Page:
The Sixers organization thought tanking was a brilliant strategic move. But so far it hasn't gotten them anywhere. Couple of draft picks, couple of bad breaks, couple of six packs, lots of empty seats. And a whole lot of embarrassment and misery.
The franchise is as lost as an afternoon star. Sort of like Chris Christie, a combination of power and stupidy.
Tanking is purposely losing to get better. Achieve the worst record — get the top draft choice.
Or tanking to keep payroll down. See Ruben Amaro, Jr.
But tanking teaches younger players to get comfortable with losing and chases fans away faster than tainted hot dogs.
For the Phillies, this would've been the perfect season to tank. Young players at the doorstep. Lot's of then — Double A, Triple A, lower. They'll be coming down the turnpike so often E-ZPass stock will go up. If E-ZPass had stock.
A World Series down the road?
Maybe, but right now Phillies' Skipper Pete Mackanin says .500. Well, using an old Irish idiom, that's "a lick and a promise." Mackanin's Phillies will surely produce another loser. So why then didn't the Phillies save money for the future and tank?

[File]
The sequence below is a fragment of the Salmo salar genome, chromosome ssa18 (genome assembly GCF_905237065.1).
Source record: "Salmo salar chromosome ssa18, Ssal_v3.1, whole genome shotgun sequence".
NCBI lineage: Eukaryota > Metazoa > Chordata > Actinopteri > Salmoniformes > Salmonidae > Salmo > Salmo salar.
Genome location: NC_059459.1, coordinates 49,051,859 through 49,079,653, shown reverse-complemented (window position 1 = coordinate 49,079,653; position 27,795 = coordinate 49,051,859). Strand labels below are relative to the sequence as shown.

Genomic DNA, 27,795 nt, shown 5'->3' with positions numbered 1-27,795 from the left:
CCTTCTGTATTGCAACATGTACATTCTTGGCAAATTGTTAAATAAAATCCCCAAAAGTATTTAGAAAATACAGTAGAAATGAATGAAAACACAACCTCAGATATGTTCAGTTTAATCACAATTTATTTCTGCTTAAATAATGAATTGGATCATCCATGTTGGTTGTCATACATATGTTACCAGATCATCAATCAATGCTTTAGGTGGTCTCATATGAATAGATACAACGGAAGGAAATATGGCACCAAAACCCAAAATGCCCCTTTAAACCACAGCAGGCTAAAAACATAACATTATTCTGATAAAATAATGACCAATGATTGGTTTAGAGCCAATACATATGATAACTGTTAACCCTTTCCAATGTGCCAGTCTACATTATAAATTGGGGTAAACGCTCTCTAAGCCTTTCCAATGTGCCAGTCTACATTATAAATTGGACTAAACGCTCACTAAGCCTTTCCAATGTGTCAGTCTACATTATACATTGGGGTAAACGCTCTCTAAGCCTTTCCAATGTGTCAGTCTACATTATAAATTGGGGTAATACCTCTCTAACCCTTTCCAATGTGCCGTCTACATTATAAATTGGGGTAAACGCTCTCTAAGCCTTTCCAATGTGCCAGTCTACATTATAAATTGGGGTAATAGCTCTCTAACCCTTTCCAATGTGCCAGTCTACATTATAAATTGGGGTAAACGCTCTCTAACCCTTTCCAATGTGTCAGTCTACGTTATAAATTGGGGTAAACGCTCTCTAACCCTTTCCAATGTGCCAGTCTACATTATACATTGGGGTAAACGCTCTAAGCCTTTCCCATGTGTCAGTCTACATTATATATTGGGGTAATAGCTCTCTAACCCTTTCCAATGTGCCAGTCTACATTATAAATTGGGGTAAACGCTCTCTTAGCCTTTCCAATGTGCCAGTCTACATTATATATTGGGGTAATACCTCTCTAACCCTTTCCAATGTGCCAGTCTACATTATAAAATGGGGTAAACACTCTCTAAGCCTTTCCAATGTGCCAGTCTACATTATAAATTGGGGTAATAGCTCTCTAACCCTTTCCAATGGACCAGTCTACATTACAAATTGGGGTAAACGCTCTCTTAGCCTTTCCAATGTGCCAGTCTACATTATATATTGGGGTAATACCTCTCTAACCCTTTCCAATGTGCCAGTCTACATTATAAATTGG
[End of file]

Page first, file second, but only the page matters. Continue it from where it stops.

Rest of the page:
Because tanking makes losing easy, comfortable, and acceptable, what the Sixers haven't realized after four years.
And Howie Kendrick proves my point.
If you don't know who Howie Kendrick is shame on you. You don't follow the Phillies in the cold, winter months. Well, they use to be cold winter months, until Nancy Pelosi invented climate change.
Now get this: The Phillies traded a guy who was making $527,000, Darin Ruf, for a guy making $10 million. Yep, Howie Kendrick. The same Howie Kendrick who hit .255 last season for the Dodgers and is 33. At season's end he's a free agent.
The Dodgers cleared payroll— trading Mr. Kendrick — and took a chance on a guy who'd been a huge disappointment — Mr. Ruf. Ruf turned around and signed a one-year, $1.1 million contract with the Samsung Lions in Korea. Lucky for Ruf it was SOUTH Korea. Talk about a change of scenery.
Why would the Phillies make that deal? Because of Howie Kendrick, a ball player's ball player and the kind of guy you want around young players. Teaching them the right way to play the game, even in "a lick and a promise season."
It's not just Mr. Kendrick, but also resigning Jeremy Hellickson for $17.2 million and adding Red Sox right-hander Clay Buchholz for $13.5 million. Both for a year. Awarding center-fielder Odubel Herrera with a five year, $30 million contract.
Addding outfielder Michael Saunders and relief pitcher Joaquin Benoit. Moreover, if the club decides to trade Cesar Hernandez, Mr. Kendrick can play second.
Clearly, the Phillies are ready to win and surround their prospects with players like Howie Kendrick. Hopefully, we'll watch it blend together in the second part of the season.